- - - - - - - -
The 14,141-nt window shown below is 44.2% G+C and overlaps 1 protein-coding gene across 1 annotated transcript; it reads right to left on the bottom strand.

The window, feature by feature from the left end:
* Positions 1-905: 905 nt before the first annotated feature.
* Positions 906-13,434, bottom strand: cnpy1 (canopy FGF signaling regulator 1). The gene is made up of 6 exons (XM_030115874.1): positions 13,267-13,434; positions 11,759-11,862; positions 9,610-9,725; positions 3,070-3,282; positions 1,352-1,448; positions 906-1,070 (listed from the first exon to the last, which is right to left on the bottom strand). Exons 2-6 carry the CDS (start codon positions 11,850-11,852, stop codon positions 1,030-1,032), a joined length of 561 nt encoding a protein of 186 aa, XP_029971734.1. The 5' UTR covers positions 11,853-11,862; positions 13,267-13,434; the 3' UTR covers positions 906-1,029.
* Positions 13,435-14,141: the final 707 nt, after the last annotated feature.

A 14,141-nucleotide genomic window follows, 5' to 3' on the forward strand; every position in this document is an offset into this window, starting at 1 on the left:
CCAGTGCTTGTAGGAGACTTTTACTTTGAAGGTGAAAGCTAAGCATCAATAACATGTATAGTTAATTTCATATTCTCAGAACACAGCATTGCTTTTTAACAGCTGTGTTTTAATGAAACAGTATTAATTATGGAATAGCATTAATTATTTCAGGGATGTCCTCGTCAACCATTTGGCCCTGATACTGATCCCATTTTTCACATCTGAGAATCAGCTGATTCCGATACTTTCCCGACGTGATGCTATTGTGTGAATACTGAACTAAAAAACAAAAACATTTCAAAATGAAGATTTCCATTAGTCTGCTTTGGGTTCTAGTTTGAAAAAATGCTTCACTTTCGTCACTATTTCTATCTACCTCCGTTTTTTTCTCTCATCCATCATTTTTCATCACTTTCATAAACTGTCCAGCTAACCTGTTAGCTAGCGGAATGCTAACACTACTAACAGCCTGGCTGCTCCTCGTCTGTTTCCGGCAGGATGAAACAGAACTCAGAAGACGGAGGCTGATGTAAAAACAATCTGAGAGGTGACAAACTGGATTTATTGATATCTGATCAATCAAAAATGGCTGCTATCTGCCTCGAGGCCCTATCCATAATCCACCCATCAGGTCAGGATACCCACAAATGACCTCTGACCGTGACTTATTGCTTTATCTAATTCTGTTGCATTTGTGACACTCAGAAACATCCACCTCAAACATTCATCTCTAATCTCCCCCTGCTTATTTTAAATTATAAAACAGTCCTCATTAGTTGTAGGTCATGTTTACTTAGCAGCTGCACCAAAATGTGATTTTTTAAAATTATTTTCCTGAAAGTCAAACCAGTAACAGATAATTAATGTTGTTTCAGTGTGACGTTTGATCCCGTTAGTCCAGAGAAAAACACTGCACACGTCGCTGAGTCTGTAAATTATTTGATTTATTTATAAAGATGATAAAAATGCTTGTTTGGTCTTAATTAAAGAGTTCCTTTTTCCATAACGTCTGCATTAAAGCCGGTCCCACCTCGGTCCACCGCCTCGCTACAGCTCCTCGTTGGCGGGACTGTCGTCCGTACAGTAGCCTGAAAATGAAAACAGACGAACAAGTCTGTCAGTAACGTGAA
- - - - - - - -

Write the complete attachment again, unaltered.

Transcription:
The 14,141-nt window shown below is 44.2% G+C and overlaps 1 protein-coding gene across 1 annotated transcript; it reads right to left on the bottom strand.

The window, feature by feature from the left end:
* Positions 1-905: 905 nt before the first annotated feature.
* Positions 906-13,434, bottom strand: cnpy1 (canopy FGF signaling regulator 1). The gene is made up of 6 exons (XM_030115874.1): positions 13,267-13,434; positions 11,759-11,862; positions 9,610-9,725; positions 3,070-3,282; positions 1,352-1,448; positions 906-1,070 (listed from the first exon to the last, which is right to left on the bottom strand). Exons 2-6 carry the CDS (start codon positions 11,850-11,852, stop codon positions 1,030-1,032), a joined length of 561 nt encoding a protein of 186 aa, XP_029971734.1. The 5' UTR covers positions 11,853-11,862; positions 13,267-13,434; the 3' UTR covers positions 906-1,029.
* Positions 13,435-14,141: the final 707 nt, after the last annotated feature.

A 14,141-nucleotide genomic window follows, 5' to 3' on the forward strand; every position in this document is an offset into this window, starting at 1 on the left:
CCAGTGCTTGTAGGAGACTTTTACTTTGAAGGTGAAAGCTAAGCATCAATAACATGTATAGTTAATTTCATATTCTCAGAACACAGCATTGCTTTTTAACAGCTGTGTTTTAATGAAACAGTATTAATTATGGAATAGCATTAATTATTTCAGGGATGTCCTCGTCAACCATTTGGCCCTGATACTGATCCCATTTTTCACATCTGAGAATCAGCTGATTCCGATACTTTCCCGACGTGATGCTATTGTGTGAATACTGAACTAAAAAACAAAAACATTTCAAAATGAAGATTTCCATTAGTCTGCTTTGGGTTCTAGTTTGAAAAAATGCTTCACTTTCGTCACTATTTCTATCTACCTCCGTTTTTTTCTCTCATCCATCATTTTTCATCACTTTCATAAACTGTCCAGCTAACCTGTTAGCTAGCGGAATGCTAACACTACTAACAGCCTGGCTGCTCCTCGTCTGTTTCCGGCAGGATGAAACAGAACTCAGAAGACGGAGGCTGATGTAAAAACAATCTGAGAGGTGACAAACTGGATTTATTGATATCTGATCAATCAAAAATGGCTGCTATCTGCCTCGAGGCCCTATCCATAATCCACCCATCAGGTCAGGATACCCACAAATGACCTCTGACCGTGACTTATTGCTTTATCTAATTCTGTTGCATTTGTGACACTCAGAAACATCCACCTCAAACATTCATCTCTAATCTCCCCCTGCTTATTTTAAATTATAAAACAGTCCTCATTAGTTGTAGGTCATGTTTACTTAGCAGCTGCACCAAAATGTGATTTTTTAAAATTATTTTCCTGAAAGTCAAACCAGTAACAGATAATTAATGTTGTTTCAGTGTGACGTTTGATCCCGTTAGTCCAGAGAAAAACACTGCACACGTCGCTGAGTCTGTAAATTATTTGATTTATTTATAAAGATGATAAAAATGCTTGTTTGGTCTTAATTAAAGAGTTCCTTTTTCCATAACGTCTGCATTAAAGCCGGTCCCACCTCGGTCCACCGCCTCGCTACAGCTCCTCGTTGGCGGGACTGTCGTCCGTACAGTAGCCTGAAAATGAAAACAGACGAACAAGTCTGTCAGTAACGTGAA